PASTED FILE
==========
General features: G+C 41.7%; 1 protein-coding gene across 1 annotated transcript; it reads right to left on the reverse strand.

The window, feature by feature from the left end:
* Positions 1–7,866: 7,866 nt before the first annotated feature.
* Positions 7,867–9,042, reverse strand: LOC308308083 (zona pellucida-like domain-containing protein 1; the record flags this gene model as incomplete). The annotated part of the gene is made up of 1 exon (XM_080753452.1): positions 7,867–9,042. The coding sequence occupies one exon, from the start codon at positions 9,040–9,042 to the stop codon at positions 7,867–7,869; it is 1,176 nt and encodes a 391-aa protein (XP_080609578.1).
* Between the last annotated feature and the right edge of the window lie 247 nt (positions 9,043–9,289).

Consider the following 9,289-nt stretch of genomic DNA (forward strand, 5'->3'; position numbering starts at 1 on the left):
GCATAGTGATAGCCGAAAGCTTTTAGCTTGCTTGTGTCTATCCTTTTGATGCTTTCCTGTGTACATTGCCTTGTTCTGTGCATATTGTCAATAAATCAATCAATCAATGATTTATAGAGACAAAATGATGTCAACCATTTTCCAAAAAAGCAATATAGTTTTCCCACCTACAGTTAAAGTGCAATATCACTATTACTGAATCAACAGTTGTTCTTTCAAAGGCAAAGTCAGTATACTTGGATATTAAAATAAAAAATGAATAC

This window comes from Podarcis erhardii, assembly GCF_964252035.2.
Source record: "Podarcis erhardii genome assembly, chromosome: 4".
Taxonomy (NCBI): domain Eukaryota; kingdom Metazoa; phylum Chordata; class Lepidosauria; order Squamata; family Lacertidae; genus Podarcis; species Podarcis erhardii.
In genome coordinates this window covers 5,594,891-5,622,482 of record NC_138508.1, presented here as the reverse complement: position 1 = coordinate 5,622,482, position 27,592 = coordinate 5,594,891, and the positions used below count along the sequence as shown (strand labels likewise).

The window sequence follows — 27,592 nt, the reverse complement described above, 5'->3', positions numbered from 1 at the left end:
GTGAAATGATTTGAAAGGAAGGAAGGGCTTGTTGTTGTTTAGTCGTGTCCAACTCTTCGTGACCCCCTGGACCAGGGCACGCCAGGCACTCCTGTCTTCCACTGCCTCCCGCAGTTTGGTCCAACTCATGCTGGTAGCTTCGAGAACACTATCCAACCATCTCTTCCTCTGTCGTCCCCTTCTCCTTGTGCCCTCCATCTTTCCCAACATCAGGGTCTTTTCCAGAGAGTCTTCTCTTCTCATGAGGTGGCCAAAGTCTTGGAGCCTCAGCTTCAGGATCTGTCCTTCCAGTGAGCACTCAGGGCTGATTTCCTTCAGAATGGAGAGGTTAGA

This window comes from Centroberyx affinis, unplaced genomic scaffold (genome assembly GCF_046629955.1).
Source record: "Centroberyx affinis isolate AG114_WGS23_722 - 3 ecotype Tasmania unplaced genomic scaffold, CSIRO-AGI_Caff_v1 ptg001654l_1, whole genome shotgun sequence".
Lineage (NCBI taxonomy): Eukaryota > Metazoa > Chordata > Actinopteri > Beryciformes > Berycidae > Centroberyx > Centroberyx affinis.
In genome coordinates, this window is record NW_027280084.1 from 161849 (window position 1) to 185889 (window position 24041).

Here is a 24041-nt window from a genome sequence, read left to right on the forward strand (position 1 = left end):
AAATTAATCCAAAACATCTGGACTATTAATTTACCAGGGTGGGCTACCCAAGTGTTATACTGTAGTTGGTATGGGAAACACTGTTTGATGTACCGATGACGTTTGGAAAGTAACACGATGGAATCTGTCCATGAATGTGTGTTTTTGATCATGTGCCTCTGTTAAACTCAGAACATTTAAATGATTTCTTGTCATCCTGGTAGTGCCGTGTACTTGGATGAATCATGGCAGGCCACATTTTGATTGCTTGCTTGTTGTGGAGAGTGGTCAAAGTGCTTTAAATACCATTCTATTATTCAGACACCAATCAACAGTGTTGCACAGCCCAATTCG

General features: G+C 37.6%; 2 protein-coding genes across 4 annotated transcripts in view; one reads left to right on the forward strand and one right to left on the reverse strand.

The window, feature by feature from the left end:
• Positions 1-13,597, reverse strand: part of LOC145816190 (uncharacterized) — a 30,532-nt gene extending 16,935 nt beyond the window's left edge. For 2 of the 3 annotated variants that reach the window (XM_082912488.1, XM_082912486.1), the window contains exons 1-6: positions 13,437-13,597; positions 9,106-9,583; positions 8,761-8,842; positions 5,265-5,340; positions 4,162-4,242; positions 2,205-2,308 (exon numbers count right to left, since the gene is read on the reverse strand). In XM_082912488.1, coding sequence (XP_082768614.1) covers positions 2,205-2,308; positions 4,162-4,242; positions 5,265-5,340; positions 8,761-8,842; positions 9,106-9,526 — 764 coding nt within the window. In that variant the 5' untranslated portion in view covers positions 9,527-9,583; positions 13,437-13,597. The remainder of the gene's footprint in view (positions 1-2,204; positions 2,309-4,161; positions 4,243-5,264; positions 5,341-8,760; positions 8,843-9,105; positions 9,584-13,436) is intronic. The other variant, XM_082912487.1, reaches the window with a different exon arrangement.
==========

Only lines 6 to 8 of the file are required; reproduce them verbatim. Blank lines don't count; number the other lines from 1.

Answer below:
Consider the following 9,289-nt stretch of genomic DNA (forward strand, 5'->3'; position numbering starts at 1 on the left):
GCATAGTGATAGCCGAAAGCTTTTAGCTTGCTTGTGTCTATCCTTTTGATGCTTTCCTGTGTACATTGCCTTGTTCTGTGCATATTGTCAATAAATCAATCAATCAATGATTTATAGAGACAAAATGATGTCAACCATTTTCCAAAAAAGCAATATAGTTTTCCCACCTACAGTTAAAGTGCAATATCACTATTACTGAATCAACAGTTGTTCTTTCAAAGGCAAAGTCAGTATACTTGGATATTAAAATAAAAAATGAATAC

This window comes from Podarcis erhardii, assembly GCF_964252035.2.